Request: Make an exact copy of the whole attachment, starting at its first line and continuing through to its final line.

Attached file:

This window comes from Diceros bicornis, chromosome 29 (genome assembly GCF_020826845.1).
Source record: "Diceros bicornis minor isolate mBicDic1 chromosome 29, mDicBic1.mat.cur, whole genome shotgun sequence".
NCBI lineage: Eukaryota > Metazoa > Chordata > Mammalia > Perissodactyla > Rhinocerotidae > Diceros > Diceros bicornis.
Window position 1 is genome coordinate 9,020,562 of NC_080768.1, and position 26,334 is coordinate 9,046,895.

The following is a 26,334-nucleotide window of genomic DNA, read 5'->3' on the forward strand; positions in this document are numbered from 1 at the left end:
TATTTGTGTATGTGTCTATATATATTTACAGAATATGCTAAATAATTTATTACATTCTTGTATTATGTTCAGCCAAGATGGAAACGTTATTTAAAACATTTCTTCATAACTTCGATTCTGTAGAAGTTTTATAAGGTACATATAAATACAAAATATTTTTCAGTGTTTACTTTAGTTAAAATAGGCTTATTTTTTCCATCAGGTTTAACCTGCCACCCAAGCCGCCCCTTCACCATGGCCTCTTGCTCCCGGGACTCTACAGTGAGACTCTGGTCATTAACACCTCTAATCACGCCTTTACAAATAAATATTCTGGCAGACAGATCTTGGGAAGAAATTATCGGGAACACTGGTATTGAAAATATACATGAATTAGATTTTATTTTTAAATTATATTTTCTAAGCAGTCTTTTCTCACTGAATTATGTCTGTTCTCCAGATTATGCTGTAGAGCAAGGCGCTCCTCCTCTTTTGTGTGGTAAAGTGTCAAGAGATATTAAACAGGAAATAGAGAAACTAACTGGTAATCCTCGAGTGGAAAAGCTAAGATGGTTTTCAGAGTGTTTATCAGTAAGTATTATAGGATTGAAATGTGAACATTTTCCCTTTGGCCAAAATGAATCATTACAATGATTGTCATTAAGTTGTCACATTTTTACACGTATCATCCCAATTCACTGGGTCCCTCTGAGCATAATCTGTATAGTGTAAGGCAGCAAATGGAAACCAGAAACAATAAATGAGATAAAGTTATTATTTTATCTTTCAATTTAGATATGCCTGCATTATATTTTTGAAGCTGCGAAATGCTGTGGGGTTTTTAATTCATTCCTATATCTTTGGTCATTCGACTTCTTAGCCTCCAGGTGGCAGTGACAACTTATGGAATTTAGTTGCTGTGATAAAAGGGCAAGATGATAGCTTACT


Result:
This window comes from Diceros bicornis, chromosome 29 (genome assembly GCF_020826845.1).
Source record: "Diceros bicornis minor isolate mBicDic1 chromosome 29, mDicBic1.mat.cur, whole genome shotgun sequence".
NCBI lineage: Eukaryota > Metazoa > Chordata > Mammalia > Perissodactyla > Rhinocerotidae > Diceros > Diceros bicornis.
Window position 1 is genome coordinate 9,020,562 of NC_080768.1, and position 26,334 is coordinate 9,046,895.

The following is a 26,334-nucleotide window of genomic DNA, read 5'->3' on the forward strand; positions in this document are numbered from 1 at the left end:
TATTTGTGTATGTGTCTATATATATTTACAGAATATGCTAAATAATTTATTACATTCTTGTATTATGTTCAGCCAAGATGGAAACGTTATTTAAAACATTTCTTCATAACTTCGATTCTGTAGAAGTTTTATAAGGTACATATAAATACAAAATATTTTTCAGTGTTTACTTTAGTTAAAATAGGCTTATTTTTTCCATCAGGTTTAACCTGCCACCCAAGCCGCCCCTTCACCATGGCCTCTTGCTCCCGGGACTCTACAGTGAGACTCTGGTCATTAACACCTCTAATCACGCCTTTACAAATAAATATTCTGGCAGACAGATCTTGGGAAGAAATTATCGGGAACACTGGTATTGAAAATATACATGAATTAGATTTTATTTTTAAATTATATTTTCTAAGCAGTCTTTTCTCACTGAATTATGTCTGTTCTCCAGATTATGCTGTAGAGCAAGGCGCTCCTCCTCTTTTGTGTGGTAAAGTGTCAAGAGATATTAAACAGGAAATAGAGAAACTAACTGGTAATCCTCGAGTGGAAAAGCTAAGATGGTTTTCAGAGTGTTTATCAGTAAGTATTATAGGATTGAAATGTGAACATTTTCCCTTTGGCCAAAATGAATCATTACAATGATTGTCATTAAGTTGTCACATTTTTACACGTATCATCCCAATTCACTGGGTCCCTCTGAGCATAATCTGTATAGTGTAAGGCAGCAAATGGAAACCAGAAACAATAAATGAGATAAAGTTATTATTTTATCTTTCAATTTAGATATGCCTGCATTATATTTTTGAAGCTGCGAAATGCTGTGGGGTTTTTAATTCATTCCTATATCTTTGGTCATTCGACTTCTTAGCCTCCAGGTGGCAGTGACAACTTATGGAATTTAGTTGCTGTGATAAAAGGGCAAGATGATAGCTTACT